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Proposal: *100% accurate email filtering is infinitely expensive.*

*Note: I worked this out from scratch on 2012-05-09 to understand a situation at work. That being said, I am sure an analysis of this topic has been published academically before now. I generally don't have access to academic journals, so if you know of a paper that covers this issue, please post it in the comments.*

### Justification:

Let's look at the percentage of actual "real" email to spam email and the percentage of email considered "real" by your filter at an instantaneous point in time:

For simplicity, consider that, at any given time, your filters will either be too aggressive or not aggressive enough. That is, you will either be filtering real mail (R

Over time R

Knowing R

This process of adjustment produces a function, R

Each adjustment is done by some process. That process takes some amount of time. A company can either pay an employee to spend the time to follow that process or outsource that process to another company. In either case, making an adjustment to Rfilter costs a certain amount of money:

Over some time period, you make a certain number of adjustments to R

Since each adjustment costs a certain amount of money, the cost of that period of time grows with the density of adjustments in that time period. To get 100% accurate email filtering, that is, to make R

Thus, a company with finite resources can never have 100% accurate spam email filtering unless every sender announces ahead of time the

Note that Ractual is actually non-continuous since it has an exact value at the arrival of each new email. For any more than a trivial amount of arriving email, the time delta between email arrivals allows us to consider it continuous.

Although you cannot achieve 100% accuracy, you can drive up the accuracy of R

*filter*is above R*actual*) or you will be letting spam email through your filters ( R*filter*is below R*actual*). In reality, both happen at the same time. In this simplified case, if your filter is too aggressive or too lax, you adjust it to push R*filter*closer to R*actual*.Over time R

*actual*varies:Knowing R

*actual*implies 100% accurate filtering. Knowing R*actual*implies that the sender of each email notifies its recipients of the*real*/*spam*nature of the sent email before sending it and that such a distinction can be made. We know that spammers do not do this and we know that what recipients consider spam varies by recipient, so the best we can do is to judge emails coming into an email system and then make an adjustment to R*filter*, if needed.This process of adjustment produces a function, R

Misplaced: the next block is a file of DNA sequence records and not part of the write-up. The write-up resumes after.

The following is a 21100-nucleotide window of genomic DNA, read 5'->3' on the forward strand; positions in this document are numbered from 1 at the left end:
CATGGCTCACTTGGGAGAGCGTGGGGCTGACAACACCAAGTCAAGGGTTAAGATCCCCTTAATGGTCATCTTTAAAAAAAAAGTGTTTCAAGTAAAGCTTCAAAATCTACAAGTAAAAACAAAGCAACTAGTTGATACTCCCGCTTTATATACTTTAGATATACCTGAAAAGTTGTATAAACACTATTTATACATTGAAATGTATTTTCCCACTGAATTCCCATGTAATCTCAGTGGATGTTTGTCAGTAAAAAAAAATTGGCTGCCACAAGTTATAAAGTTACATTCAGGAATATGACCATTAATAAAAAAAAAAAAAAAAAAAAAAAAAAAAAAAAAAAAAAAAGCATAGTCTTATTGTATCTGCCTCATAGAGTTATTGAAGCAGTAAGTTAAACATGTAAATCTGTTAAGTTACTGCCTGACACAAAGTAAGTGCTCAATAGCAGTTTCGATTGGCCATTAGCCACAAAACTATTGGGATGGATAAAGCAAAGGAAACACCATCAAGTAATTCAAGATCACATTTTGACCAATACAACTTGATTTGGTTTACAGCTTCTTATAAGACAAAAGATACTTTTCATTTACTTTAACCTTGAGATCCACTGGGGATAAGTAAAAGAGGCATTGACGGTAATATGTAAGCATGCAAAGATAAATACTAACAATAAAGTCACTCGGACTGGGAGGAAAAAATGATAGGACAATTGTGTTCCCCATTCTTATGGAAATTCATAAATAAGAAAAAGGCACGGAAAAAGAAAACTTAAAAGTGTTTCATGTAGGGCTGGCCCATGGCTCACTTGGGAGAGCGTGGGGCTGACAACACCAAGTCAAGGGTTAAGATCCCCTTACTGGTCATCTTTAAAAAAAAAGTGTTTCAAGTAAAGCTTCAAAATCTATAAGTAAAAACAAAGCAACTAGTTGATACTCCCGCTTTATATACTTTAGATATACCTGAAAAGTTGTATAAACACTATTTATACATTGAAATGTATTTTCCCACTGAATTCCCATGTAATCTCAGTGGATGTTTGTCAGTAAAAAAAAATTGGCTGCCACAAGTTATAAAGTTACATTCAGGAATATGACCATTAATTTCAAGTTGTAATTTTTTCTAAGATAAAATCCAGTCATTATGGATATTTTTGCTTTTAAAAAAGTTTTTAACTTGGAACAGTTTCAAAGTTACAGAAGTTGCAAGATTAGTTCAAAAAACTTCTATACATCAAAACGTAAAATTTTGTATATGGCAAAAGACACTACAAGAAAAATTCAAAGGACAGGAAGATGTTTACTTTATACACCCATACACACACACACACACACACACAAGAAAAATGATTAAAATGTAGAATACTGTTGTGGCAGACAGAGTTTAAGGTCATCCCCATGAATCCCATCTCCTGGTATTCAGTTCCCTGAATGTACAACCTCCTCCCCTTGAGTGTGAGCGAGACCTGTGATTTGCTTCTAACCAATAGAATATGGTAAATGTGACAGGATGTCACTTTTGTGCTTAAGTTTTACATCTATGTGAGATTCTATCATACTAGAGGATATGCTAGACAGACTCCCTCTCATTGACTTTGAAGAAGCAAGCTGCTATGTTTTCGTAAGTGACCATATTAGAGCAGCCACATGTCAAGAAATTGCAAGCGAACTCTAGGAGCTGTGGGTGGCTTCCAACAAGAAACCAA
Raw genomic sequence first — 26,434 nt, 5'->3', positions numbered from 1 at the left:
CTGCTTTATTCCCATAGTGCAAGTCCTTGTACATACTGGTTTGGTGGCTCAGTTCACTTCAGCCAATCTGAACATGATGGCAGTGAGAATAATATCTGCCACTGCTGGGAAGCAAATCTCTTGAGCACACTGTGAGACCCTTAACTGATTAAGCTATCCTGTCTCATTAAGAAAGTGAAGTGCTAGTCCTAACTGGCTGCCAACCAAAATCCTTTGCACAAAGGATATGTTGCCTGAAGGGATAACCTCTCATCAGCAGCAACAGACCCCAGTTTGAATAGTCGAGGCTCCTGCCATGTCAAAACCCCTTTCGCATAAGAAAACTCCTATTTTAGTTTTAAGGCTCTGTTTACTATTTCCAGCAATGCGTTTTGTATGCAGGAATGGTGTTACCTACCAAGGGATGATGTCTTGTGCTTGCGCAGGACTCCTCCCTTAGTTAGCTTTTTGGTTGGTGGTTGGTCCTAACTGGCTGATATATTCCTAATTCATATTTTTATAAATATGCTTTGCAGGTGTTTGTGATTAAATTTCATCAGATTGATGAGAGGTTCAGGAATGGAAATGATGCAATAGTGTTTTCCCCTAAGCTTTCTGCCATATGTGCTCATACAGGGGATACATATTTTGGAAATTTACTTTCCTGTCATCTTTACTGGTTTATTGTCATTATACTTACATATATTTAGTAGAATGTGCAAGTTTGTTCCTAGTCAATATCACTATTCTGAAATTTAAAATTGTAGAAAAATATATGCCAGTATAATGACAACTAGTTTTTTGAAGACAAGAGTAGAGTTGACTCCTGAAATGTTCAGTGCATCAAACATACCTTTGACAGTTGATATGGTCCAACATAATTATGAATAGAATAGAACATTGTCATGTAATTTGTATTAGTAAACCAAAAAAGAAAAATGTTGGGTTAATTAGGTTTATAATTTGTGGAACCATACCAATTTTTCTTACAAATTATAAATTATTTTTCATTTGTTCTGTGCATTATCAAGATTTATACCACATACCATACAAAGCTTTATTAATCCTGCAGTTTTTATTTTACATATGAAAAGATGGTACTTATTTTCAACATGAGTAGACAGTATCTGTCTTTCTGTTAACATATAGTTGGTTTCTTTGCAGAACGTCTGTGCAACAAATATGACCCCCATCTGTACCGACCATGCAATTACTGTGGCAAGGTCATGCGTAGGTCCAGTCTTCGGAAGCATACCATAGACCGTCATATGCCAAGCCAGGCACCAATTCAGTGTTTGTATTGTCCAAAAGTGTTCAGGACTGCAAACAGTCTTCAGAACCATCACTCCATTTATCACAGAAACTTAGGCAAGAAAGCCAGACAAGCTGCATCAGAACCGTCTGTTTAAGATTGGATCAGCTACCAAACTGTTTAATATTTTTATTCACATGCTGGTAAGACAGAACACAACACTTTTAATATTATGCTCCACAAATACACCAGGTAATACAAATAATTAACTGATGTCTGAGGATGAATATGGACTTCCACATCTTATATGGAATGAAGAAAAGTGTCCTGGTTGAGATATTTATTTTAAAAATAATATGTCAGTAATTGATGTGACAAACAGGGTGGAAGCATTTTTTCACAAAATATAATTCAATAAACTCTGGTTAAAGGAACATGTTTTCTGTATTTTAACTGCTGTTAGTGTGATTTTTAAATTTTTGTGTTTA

*filter*, that approximates R*actual*:Each adjustment is done by some process. That process takes some amount of time. A company can either pay an employee to spend the time to follow that process or outsource that process to another company. In either case, making an adjustment to Rfilter costs a certain amount of money:

*filter*to approximate Ractual. To make the approximation more accurate, you need to make more adjustments to R*filter*in the same amount of time:Since each adjustment costs a certain amount of money, the cost of that period of time grows with the density of adjustments in that time period. To get 100% accurate email filtering, that is, to make R

*filter*= R*actual*, you have to make the period between adjustments equal zero. In other words, you would have to make infinite adjustments to Rfilter in a certain time period, thus making that time period infinitely expensive. This is the case*no matter how inexpensive you make the adjustment process*.Thus, a company with finite resources can never have 100% accurate spam email filtering unless every sender announces ahead of time the

*spam*/*real*nature of their email*and*such a distinction can be made.Note that Ractual is actually non-continuous since it has an exact value at the arrival of each new email. For any more than a trivial amount of arriving email, the time delta between email arrivals allows us to consider it continuous.

Although you cannot achieve 100% accuracy, you can drive up the accuracy of R

*filter*by driving down the cost of each adjustment. Lower cost adjustments can be made more frequently for the same amount of money per a time period. Bayesian email filters have been remarkably effective in this regard.
-Adam (a0f29b982)